This intense commitment and singular focus can result in a strong identification as an athlete. When the time comes to retire, they may struggle with a loss of identity. And feeling like they lost their purpose in life. 

Lack of a Support System

Lastly, despite being surrounded by teammates and coaches, some athletes may feel isolated or misunderstood, which can exacerbate feelings of depression.

While teammates and coaches can provide a valuable support network, they may not fully understand the depth of an athlete’s emotional struggles, especially when athletes are often perceived with a stereotype of being strong and not needing any help or support system. 

the importance of mental health in sports

Athletes, Not Entertainers 

Think about Simone Biles, Michael Phelps, Serena Williams, or any of your favorite athletes, and think of what you feel when you see them in action. 

Think of the millions of people who show up for the Olympics, for tournaments, or tune in to their favorite sports channel just to see them play. How will that make YOU feel?

In the 21 century, when every move and game is aired and recorded for eternity when social media is used to discuss every move, athletes are more and more like celebrities, like entertainment for the viewers, and it’s like professional sports players. 

It’s essential to challenge the notion that athletes exist solely for our entertainment. We must remember that behind every performance is a person who experiences joy, pain, triumph, and defeat. Recognizing and respecting their humanity helps create an environment where athletes can pursue their careers without compromising their mental well-being.

Asking for Help

It might seem simple and every country intuitive for us: if you feel depressed and constantly struggle, you just ask for heldon’tt as we discussed before, athletes don’t usually have the privilege of being vulnerable.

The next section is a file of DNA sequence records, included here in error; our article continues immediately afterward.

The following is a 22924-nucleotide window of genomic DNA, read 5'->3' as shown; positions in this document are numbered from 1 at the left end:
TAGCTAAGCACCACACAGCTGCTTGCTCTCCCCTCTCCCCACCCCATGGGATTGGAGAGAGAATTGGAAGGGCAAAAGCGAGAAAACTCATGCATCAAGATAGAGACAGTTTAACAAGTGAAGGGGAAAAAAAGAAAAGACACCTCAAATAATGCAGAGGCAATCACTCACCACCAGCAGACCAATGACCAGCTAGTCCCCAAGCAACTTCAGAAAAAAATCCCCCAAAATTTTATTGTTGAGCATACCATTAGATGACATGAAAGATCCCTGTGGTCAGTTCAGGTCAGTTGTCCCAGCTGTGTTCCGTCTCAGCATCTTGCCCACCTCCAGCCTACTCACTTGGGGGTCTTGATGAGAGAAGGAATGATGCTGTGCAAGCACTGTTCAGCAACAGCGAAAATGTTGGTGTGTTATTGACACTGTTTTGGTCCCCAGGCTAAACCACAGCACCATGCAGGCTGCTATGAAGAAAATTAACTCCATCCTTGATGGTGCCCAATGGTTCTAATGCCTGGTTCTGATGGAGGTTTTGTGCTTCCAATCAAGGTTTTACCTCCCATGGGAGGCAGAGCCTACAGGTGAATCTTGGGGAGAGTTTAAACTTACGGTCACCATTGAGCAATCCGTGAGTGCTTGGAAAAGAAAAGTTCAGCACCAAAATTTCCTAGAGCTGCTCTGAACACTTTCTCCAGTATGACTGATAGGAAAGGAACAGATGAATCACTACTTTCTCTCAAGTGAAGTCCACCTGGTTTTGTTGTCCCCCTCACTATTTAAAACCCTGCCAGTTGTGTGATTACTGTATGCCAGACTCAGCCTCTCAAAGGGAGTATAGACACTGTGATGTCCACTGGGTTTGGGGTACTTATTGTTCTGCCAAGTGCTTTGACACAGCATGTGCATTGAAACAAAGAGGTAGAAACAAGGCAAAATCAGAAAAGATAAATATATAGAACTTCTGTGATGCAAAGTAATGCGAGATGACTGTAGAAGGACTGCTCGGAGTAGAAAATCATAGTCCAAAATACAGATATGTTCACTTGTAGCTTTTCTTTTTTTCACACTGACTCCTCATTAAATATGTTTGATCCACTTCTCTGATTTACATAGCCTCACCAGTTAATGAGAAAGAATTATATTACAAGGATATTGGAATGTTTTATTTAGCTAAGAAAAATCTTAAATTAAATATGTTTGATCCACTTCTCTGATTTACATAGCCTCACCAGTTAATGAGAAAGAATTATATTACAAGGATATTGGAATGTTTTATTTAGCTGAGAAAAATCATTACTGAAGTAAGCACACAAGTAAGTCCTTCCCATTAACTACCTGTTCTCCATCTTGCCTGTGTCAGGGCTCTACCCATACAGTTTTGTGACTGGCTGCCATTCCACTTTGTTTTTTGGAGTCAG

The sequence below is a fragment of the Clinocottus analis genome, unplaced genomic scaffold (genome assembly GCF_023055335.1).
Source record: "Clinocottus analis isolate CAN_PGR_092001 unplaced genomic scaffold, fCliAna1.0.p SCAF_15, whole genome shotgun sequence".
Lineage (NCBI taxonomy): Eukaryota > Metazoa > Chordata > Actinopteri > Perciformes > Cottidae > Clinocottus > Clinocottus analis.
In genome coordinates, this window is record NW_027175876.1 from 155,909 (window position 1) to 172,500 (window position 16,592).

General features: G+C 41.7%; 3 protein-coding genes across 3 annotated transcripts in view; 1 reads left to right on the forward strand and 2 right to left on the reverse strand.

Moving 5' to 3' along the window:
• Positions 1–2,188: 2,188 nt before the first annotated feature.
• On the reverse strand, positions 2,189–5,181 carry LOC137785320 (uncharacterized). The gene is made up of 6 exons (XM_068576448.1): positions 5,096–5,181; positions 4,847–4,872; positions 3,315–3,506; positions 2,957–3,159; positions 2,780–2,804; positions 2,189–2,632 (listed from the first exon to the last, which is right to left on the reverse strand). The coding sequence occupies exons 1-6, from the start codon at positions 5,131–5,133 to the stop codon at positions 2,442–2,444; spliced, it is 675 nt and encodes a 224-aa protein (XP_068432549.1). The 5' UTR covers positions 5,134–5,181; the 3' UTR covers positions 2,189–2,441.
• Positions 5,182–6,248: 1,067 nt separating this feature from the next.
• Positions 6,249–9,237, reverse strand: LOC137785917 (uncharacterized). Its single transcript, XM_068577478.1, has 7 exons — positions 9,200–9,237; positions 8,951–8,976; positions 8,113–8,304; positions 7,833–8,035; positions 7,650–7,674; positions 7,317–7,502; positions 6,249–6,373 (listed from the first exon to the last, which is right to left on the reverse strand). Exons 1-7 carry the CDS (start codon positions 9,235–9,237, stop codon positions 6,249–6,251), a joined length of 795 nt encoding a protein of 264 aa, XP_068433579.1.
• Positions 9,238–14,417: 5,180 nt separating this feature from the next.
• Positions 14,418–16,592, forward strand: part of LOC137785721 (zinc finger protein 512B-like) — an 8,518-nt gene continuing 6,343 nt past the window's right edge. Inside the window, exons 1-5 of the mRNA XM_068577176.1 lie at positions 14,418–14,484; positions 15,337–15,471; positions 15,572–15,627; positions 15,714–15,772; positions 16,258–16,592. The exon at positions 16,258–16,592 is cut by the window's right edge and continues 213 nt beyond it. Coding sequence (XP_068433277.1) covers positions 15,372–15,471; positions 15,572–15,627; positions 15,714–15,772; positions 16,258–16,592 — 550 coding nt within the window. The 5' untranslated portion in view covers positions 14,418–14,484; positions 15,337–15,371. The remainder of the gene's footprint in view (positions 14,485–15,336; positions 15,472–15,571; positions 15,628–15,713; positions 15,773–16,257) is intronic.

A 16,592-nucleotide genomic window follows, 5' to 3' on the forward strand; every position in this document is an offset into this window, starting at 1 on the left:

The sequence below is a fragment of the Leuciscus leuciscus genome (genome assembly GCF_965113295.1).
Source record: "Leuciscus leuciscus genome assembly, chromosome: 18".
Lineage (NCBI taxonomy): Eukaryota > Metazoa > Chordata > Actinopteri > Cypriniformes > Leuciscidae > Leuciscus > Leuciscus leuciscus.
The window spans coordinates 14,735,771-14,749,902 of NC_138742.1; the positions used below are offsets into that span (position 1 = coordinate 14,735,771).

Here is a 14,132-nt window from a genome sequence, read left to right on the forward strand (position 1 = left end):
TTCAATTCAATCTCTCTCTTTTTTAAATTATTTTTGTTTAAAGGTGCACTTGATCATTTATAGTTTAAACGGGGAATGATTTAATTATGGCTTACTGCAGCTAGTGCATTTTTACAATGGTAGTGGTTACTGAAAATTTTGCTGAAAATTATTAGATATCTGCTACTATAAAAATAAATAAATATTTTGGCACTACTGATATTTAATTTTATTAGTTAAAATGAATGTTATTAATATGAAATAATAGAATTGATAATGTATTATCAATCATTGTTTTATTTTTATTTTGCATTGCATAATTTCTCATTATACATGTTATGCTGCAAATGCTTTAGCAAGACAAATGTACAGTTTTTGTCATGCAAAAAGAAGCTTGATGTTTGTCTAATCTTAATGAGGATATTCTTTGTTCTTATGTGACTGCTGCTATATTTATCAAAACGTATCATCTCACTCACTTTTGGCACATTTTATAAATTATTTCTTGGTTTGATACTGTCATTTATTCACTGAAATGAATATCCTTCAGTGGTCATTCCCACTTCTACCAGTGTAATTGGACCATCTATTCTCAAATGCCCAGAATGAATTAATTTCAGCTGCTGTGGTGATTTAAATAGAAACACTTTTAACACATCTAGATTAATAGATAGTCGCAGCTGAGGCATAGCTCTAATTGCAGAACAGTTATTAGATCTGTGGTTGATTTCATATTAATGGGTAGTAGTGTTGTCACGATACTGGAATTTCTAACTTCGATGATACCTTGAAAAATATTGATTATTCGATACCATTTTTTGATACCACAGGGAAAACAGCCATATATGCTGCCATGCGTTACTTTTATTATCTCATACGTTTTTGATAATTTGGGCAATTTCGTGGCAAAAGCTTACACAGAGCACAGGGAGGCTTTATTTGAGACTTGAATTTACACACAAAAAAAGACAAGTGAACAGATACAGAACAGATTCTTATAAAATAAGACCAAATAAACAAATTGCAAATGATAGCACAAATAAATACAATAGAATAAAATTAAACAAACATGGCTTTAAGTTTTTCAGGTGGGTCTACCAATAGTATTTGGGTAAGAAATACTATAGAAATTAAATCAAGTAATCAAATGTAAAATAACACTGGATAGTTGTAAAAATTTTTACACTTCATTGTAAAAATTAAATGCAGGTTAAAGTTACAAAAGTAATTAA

Nebraska Greats Foundation- Mental Health in sports

What Stops Athletes from Asking for Help?

Despite the importance of seeking help, several barriers often prevent athletes from doing so. One significant obstacle is the stigma attached to mental health within the sports community. 

We have made a narrative where sports players and athletes are not supposed to be sad; they are the ones that should be strong and help our community. Social norms and community pressure will stop them from asking to be helped. Many athletes fear that admitting they’re struggling mentally will be seen as a sign of weakness, negatively affecting their reputation and career.

They’re often expected to ‘push through’ difficulties, leading many to believe they should handle their mental health issues alone.

Overcoming the Barrier

Seeking help is not an admission of weakness but rather a sign of strength and self-awareness. It shows that the athlete recognizes their struggles and is proactive in addressing them. By seeking help, athletes can not only improve their mental health but also enhance their performance and extend their careers.

Furthermore, when high-profile athletes openly seek help for mental health issues, it sends a powerful message to others who may be struggling in silence. It can help to break down the stigma around mental health in sports, encouraging more athletes to seek the help they need.

What Can We Do?